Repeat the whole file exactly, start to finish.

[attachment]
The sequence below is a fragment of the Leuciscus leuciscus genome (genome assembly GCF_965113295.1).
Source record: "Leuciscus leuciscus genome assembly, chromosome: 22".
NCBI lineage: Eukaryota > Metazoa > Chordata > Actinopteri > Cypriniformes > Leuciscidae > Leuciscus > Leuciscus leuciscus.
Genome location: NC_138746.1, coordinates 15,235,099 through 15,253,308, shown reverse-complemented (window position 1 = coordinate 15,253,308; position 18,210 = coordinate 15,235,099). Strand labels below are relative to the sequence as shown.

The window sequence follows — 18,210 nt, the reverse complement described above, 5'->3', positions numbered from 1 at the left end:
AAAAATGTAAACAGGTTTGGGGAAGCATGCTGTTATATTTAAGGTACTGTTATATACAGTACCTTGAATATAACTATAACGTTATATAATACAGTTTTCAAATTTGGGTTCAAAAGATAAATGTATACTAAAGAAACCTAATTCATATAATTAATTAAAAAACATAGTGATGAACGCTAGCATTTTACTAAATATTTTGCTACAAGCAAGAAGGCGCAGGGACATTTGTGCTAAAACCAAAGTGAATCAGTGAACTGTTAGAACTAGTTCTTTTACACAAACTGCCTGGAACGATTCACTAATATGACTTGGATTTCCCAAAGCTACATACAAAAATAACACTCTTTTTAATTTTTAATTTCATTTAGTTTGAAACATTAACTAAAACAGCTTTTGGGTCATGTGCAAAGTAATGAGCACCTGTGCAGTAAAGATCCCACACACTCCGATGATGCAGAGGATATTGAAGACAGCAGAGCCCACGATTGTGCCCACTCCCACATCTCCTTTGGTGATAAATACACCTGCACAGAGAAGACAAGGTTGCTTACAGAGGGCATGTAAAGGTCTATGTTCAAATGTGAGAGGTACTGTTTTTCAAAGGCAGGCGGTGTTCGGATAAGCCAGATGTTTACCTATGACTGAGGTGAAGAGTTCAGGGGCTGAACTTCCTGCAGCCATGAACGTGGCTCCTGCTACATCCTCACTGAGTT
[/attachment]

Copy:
The sequence below is a fragment of the Leuciscus leuciscus genome (genome assembly GCF_965113295.1).
Source record: "Leuciscus leuciscus genome assembly, chromosome: 22".
NCBI lineage: Eukaryota > Metazoa > Chordata > Actinopteri > Cypriniformes > Leuciscidae > Leuciscus > Leuciscus leuciscus.
Genome location: NC_138746.1, coordinates 15,235,099 through 15,253,308, shown reverse-complemented (window position 1 = coordinate 15,253,308; position 18,210 = coordinate 15,235,099). Strand labels below are relative to the sequence as shown.

The window sequence follows — 18,210 nt, the reverse complement described above, 5'->3', positions numbered from 1 at the left end:
AAAAATGTAAACAGGTTTGGGGAAGCATGCTGTTATATTTAAGGTACTGTTATATACAGTACCTTGAATATAACTATAACGTTATATAATACAGTTTTCAAATTTGGGTTCAAAAGATAAATGTATACTAAAGAAACCTAATTCATATAATTAATTAAAAAACATAGTGATGAACGCTAGCATTTTACTAAATATTTTGCTACAAGCAAGAAGGCGCAGGGACATTTGTGCTAAAACCAAAGTGAATCAGTGAACTGTTAGAACTAGTTCTTTTACACAAACTGCCTGGAACGATTCACTAATATGACTTGGATTTCCCAAAGCTACATACAAAAATAACACTCTTTTTAATTTTTAATTTCATTTAGTTTGAAACATTAACTAAAACAGCTTTTGGGTCATGTGCAAAGTAATGAGCACCTGTGCAGTAAAGATCCCACACACTCCGATGATGCAGAGGATATTGAAGACAGCAGAGCCCACGATTGTGCCCACTCCCACATCTCCTTTGGTGATAAATACACCTGCACAGAGAAGACAAGGTTGCTTACAGAGGGCATGTAAAGGTCTATGTTCAAATGTGAGAGGTACTGTTTTTCAAAGGCAGGCGGTGTTCGGATAAGCCAGATGTTTACCTATGACTGAGGTGAAGAGTTCAGGGGCTGAACTTCCTGCAGCCATGAACGTGGCTCCTGCTACATCCTCACTGAGTT